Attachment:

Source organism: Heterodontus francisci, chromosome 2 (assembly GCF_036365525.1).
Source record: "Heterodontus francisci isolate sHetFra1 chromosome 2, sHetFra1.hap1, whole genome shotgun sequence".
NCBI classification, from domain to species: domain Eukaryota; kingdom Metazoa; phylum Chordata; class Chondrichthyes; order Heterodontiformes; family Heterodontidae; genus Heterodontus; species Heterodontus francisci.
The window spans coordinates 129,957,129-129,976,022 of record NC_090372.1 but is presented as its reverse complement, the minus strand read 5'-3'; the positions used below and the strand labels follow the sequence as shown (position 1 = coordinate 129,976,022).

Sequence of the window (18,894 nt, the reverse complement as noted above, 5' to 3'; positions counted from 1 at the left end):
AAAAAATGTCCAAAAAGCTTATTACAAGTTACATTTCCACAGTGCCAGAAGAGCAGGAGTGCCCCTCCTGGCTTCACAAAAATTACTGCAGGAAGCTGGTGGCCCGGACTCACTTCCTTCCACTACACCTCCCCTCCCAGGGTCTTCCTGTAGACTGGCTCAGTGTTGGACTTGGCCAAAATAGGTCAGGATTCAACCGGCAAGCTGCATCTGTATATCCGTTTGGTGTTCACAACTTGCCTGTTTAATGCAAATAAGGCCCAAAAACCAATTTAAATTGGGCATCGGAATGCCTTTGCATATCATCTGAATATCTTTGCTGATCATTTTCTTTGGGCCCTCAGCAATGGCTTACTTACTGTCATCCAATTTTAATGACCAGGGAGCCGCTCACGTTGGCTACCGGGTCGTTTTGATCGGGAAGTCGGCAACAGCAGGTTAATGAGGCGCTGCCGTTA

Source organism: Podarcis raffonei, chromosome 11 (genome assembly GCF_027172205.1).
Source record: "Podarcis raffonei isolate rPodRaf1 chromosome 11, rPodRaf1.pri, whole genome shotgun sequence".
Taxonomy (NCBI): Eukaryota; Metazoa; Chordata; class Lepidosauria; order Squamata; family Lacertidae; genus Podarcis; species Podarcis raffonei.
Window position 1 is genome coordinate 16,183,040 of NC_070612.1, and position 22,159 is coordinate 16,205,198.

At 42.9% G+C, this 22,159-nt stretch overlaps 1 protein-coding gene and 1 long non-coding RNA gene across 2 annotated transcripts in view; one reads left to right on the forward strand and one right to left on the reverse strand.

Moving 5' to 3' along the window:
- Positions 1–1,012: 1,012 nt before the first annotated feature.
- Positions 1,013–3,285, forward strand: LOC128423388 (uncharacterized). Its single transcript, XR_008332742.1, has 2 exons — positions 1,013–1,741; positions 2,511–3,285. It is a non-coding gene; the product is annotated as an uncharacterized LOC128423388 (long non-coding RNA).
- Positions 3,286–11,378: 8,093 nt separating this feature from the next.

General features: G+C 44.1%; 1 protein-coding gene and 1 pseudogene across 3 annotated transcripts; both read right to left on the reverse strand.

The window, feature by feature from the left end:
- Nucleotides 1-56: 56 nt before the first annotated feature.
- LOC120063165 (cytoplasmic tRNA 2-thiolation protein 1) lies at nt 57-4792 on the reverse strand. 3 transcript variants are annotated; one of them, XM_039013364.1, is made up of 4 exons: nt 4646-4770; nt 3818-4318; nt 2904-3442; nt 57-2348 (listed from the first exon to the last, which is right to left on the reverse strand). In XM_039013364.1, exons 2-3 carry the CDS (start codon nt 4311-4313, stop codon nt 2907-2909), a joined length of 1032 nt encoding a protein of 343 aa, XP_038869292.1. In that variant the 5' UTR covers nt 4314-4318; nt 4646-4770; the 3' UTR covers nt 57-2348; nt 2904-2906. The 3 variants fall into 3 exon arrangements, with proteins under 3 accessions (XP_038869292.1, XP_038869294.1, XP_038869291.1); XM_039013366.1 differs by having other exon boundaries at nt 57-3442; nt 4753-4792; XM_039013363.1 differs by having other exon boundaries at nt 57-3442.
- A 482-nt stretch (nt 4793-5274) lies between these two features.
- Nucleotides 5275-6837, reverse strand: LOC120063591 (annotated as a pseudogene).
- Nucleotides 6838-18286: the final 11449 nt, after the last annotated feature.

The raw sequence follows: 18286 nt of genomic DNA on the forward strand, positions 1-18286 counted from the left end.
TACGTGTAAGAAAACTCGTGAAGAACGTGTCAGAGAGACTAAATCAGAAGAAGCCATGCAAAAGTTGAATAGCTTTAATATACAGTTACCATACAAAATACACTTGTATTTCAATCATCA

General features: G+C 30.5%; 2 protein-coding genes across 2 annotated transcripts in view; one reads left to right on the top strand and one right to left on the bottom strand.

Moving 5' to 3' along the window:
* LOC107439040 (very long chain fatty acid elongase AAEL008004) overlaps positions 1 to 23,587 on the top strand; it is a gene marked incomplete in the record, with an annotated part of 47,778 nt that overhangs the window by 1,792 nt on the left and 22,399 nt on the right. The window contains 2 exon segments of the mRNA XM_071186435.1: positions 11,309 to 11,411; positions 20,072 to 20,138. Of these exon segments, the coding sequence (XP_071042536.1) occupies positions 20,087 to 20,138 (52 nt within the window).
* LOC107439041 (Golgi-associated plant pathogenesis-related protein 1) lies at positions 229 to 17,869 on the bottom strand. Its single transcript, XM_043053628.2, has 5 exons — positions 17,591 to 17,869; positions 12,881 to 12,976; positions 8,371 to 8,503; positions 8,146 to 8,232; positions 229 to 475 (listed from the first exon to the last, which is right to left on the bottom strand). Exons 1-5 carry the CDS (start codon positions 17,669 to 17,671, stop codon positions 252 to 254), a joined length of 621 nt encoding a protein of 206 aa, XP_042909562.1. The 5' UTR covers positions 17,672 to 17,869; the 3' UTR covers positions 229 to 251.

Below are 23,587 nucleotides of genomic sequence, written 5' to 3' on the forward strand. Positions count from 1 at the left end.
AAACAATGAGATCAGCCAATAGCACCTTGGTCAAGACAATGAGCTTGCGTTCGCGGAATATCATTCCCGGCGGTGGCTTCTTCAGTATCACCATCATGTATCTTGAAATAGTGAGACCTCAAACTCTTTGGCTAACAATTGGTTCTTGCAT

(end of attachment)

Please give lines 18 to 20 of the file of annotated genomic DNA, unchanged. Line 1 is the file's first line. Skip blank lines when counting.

- Nucleotides 1-56: 56 nt before the first annotated feature.
- LOC120063165 (cytoplasmic tRNA 2-thiolation protein 1) lies at nt 57-4792 on the reverse strand. 3 transcript variants are annotated; one of them, XM_039013364.1, is made up of 4 exons: nt 4646-4770; nt 3818-4318; nt 2904-3442; nt 57-2348 (listed from the first exon to the last, which is right to left on the reverse strand). In XM_039013364.1, exons 2-3 carry the CDS (start codon nt 4311-4313, stop codon nt 2907-2909), a joined length of 1032 nt encoding a protein of 343 aa, XP_038869292.1. In that variant the 5' UTR covers nt 4314-4318; nt 4646-4770; the 3' UTR covers nt 57-2348; nt 2904-2906. The 3 variants fall into 3 exon arrangements, with proteins under 3 accessions (XP_038869292.1, XP_038869294.1, XP_038869291.1); XM_039013366.1 differs by having other exon boundaries at nt 57-3442; nt 4753-4792; XM_039013363.1 differs by having other exon boundaries at nt 57-3442.
- A 482-nt stretch (nt 4793-5274) lies between these two features.